Impact: Lives saved, suffering reduced, dignity maintained and resilience promoted.
PartnerBudgetYearsType of Programming
WFP£174.7 million2012-20Food, Livelihoods, Nutrition, Resilience
Outputs (2016-20)Expected Outcome and Impact (2016-20)
1. 5.5 million vulnerable Syrians provided with general food assistance.
2. 375,000 malnourished children and pregnant and lactating women provided with food assistance and food vouchers.
3. 840,000 people provided with livelihood support, such as training and food for participating in the rehabilitation and creation of community and public infrastructure.
Outcome: Critical food needs alleviated among conflict-affected individuals in Syria.

Impact: Lives saved, civilians protected, suffering reduced and resilience built.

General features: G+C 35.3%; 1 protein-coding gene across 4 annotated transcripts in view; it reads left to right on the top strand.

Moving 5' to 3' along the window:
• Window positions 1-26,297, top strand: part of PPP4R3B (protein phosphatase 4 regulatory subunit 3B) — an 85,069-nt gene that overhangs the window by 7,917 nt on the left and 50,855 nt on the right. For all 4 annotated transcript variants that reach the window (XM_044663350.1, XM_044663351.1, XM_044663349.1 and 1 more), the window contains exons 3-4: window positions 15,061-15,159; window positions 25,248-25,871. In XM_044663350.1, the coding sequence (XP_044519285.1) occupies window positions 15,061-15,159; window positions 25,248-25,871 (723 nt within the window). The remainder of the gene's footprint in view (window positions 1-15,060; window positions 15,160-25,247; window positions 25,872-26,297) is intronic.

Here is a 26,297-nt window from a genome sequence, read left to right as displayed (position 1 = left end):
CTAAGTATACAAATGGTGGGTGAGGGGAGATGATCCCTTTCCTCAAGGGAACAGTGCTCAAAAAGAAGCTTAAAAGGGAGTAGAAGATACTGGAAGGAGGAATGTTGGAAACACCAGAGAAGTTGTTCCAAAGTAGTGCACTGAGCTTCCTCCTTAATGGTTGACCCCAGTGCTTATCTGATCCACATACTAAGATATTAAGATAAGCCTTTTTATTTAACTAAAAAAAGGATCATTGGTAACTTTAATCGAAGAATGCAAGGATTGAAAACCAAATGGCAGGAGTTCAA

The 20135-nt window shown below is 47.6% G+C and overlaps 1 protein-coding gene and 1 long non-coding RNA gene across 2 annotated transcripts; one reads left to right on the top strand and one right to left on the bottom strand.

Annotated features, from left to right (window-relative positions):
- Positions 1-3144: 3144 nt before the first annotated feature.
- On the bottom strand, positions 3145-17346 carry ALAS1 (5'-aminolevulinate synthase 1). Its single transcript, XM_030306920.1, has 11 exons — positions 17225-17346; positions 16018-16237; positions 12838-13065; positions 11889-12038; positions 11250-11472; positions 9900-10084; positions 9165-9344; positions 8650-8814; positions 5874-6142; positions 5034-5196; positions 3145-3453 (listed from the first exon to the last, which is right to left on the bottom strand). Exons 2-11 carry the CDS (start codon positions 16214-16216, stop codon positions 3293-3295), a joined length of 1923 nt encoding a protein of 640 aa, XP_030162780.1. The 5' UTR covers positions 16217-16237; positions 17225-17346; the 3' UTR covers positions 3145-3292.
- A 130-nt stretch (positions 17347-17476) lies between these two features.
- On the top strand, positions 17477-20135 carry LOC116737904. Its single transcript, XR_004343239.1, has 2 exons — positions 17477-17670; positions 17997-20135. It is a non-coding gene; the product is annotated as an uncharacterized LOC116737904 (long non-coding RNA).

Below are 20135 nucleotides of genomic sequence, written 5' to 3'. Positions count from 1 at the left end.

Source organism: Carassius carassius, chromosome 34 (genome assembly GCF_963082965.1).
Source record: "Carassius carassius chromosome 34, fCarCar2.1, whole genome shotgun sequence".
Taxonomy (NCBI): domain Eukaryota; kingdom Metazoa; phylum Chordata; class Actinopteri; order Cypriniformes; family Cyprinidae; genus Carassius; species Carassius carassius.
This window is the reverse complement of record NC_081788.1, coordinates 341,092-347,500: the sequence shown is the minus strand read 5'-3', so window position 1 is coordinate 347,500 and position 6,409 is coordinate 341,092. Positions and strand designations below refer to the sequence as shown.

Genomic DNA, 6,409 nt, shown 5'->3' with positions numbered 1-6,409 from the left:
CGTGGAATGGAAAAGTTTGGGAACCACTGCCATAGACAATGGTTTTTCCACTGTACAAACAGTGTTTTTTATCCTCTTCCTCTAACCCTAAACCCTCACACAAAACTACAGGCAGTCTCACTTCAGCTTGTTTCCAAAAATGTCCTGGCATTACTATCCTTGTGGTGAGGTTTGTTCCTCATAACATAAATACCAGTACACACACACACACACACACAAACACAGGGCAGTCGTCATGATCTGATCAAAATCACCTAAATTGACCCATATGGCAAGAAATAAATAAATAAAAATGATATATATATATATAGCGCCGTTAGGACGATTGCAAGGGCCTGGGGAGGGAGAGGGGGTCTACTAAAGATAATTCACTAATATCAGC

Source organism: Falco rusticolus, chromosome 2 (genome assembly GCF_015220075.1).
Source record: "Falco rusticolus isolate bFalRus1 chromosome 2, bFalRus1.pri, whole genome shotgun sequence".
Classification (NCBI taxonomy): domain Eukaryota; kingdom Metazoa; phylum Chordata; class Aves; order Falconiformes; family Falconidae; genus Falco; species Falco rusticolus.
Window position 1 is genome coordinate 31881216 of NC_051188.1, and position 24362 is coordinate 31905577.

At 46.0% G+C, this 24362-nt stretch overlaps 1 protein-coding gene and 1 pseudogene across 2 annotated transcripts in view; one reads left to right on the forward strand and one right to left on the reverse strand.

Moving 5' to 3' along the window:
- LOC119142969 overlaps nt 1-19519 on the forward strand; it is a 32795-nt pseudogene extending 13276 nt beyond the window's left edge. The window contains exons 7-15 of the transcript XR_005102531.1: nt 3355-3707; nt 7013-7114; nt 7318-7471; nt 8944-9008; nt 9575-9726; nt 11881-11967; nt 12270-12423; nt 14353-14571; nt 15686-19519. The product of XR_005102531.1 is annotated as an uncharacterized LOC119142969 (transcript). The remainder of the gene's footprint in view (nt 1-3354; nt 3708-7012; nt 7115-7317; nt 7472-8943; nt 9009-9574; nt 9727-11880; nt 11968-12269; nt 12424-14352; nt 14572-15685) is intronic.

PartnerBudgetYearsType of Programming
WHO£37.1 million2015-20Health
Outputs (2016-20)Expected Outcome and Impact (2016-20)
1. Improved primary health care and outreach health services.
2. Secondary care services strengthened.
3. Early Warning, Alert and Response System/Network for improved public health surveillance/monitoring priority public health diseases is strengthened.
4. The health information system for emergency for regular, timely and accurate collection and dissemination of data is further strengthened.
5. Ameliorated service provision to people in need of mental health and psychosocial services.
6. Strengthen the level of preparedness for and management of trauma including physical rehabilitation.
Outcome: Improved access to and availability of health services for the Syrian population.

Impact: Lives saved, civilians protected, suffering reduced and resilience built.